We trust our doctors and health care providers to keep us safe—especially when we’re at our most vulnerable and not feeling well. This, however, is not always the case, and instances of Virginia medical malpractice can have serious consequences. When such incidents cause injuries or even death, those who are responsible must be held accountable.
In a recent Virginia Supreme Court opinion, the court had to consider the merits of a wrongful death claim. The deceased was admitted to a local Virginia hospital because she was experiencing nausea, vomiting, and abdominal pain. After an abdominal CT scan, multiple doctors examined the decedent’s results and eventually sent her home. Later in Kentucky, she was admitted to the hospital again when she experienced severe abdominal pain. The doctors at this hospital performed an initial surgery, which was followed by multiple other surgeries to treat other stomach and abdominal issues in the following two months. Eventually, the decedent died “as a result of complications directly related and attributable” to the initial surgery she underwent in Kentucky.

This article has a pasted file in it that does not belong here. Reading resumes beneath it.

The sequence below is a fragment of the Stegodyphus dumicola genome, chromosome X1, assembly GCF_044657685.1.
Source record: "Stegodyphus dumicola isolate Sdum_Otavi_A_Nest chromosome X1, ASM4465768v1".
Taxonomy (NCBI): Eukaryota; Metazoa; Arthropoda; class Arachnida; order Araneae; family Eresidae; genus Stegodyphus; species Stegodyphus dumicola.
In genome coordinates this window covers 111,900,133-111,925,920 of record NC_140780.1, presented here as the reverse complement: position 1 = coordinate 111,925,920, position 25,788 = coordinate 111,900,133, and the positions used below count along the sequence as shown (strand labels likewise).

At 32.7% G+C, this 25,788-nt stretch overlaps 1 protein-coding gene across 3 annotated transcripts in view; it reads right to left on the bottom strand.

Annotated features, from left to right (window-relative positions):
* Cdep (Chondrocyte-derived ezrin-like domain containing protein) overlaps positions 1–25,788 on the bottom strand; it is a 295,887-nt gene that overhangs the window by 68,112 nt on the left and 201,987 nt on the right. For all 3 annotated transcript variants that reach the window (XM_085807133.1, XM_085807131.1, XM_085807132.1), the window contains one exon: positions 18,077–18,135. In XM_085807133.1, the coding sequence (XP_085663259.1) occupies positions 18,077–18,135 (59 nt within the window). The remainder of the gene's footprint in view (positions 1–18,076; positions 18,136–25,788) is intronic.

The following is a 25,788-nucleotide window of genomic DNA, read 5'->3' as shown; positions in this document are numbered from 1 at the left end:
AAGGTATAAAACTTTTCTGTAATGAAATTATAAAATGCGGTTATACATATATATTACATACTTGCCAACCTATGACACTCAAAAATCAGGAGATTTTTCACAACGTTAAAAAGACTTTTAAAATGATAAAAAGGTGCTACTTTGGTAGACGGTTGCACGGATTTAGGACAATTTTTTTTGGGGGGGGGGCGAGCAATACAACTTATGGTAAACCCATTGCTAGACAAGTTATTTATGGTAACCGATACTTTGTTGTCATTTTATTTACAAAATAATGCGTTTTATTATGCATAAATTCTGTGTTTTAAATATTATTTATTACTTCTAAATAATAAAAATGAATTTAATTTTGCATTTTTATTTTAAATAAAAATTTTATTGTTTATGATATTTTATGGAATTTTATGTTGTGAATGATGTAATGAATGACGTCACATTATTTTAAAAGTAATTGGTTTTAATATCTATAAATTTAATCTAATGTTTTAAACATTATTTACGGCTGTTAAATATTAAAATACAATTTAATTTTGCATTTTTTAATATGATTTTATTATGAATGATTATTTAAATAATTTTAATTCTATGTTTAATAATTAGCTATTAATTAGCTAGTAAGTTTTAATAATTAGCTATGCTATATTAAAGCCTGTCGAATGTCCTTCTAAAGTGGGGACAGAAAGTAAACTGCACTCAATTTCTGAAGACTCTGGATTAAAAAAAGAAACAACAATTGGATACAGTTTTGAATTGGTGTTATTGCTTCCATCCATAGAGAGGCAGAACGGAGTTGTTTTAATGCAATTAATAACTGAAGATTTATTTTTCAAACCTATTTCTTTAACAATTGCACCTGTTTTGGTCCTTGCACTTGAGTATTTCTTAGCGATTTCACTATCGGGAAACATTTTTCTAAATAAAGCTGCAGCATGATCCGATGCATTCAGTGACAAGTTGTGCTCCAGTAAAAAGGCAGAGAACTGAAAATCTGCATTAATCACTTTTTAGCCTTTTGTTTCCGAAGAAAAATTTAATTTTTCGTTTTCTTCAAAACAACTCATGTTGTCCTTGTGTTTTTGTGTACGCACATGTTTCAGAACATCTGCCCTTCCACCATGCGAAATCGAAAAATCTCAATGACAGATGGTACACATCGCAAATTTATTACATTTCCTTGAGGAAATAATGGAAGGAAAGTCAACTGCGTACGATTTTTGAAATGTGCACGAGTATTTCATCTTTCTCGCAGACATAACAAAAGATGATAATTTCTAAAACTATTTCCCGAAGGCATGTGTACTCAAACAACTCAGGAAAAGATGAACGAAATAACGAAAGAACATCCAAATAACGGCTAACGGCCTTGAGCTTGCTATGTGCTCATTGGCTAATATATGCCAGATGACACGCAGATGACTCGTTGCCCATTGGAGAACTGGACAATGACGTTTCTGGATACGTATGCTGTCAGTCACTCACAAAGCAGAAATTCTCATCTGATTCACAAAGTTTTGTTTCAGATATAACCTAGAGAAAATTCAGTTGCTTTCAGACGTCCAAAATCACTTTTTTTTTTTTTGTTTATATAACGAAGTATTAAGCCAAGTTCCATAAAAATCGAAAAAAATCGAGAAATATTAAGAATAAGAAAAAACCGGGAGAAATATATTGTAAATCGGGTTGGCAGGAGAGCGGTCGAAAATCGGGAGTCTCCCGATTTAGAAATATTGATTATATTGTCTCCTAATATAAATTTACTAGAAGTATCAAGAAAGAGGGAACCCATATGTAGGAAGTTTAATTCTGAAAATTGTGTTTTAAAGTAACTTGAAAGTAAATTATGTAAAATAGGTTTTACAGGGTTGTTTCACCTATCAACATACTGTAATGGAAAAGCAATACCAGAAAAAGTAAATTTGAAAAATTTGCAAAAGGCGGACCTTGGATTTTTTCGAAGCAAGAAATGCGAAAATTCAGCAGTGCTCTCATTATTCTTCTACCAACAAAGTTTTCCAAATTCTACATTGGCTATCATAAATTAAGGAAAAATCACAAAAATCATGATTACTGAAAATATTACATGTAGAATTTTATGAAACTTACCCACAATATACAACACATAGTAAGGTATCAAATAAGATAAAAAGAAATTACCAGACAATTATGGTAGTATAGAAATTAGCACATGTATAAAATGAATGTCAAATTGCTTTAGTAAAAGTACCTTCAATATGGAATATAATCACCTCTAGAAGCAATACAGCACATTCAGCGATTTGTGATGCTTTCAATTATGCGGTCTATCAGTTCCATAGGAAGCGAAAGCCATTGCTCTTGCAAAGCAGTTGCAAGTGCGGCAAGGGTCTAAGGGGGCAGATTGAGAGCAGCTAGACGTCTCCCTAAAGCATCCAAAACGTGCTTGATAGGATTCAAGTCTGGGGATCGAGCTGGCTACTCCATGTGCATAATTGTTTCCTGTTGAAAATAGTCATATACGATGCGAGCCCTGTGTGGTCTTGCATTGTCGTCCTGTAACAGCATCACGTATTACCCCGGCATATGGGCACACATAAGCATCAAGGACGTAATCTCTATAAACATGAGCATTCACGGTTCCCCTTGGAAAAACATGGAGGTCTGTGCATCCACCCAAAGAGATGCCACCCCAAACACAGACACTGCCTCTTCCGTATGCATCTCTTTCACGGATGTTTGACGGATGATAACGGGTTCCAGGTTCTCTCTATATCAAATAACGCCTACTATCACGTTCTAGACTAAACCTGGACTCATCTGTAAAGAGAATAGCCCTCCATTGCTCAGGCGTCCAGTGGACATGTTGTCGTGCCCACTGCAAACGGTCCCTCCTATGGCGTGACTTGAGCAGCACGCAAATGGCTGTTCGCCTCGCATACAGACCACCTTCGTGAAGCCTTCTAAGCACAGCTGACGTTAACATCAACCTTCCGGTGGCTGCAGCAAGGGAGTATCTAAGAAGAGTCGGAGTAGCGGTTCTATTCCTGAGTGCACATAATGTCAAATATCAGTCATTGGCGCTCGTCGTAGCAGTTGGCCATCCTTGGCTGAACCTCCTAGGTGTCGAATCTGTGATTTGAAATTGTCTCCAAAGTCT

Following the decedent’s passing, the executor of her estate brought claims in both states. In Virginia, he brought wrongful death claims against the doctors who initially treated the deceased and discharged her. The executor of the decedent’s estate argued that the Virginia hospital and the physicians who treated the deceased were negligent and their failure to identify and treat the deceased’s abdominal issues was a proximate cause of her death. The lower court dismissed the executor’s claims, finding that because he received a settlement in Kentucky, he was ineligible to receive damages from a wrongful death claim in Virginia.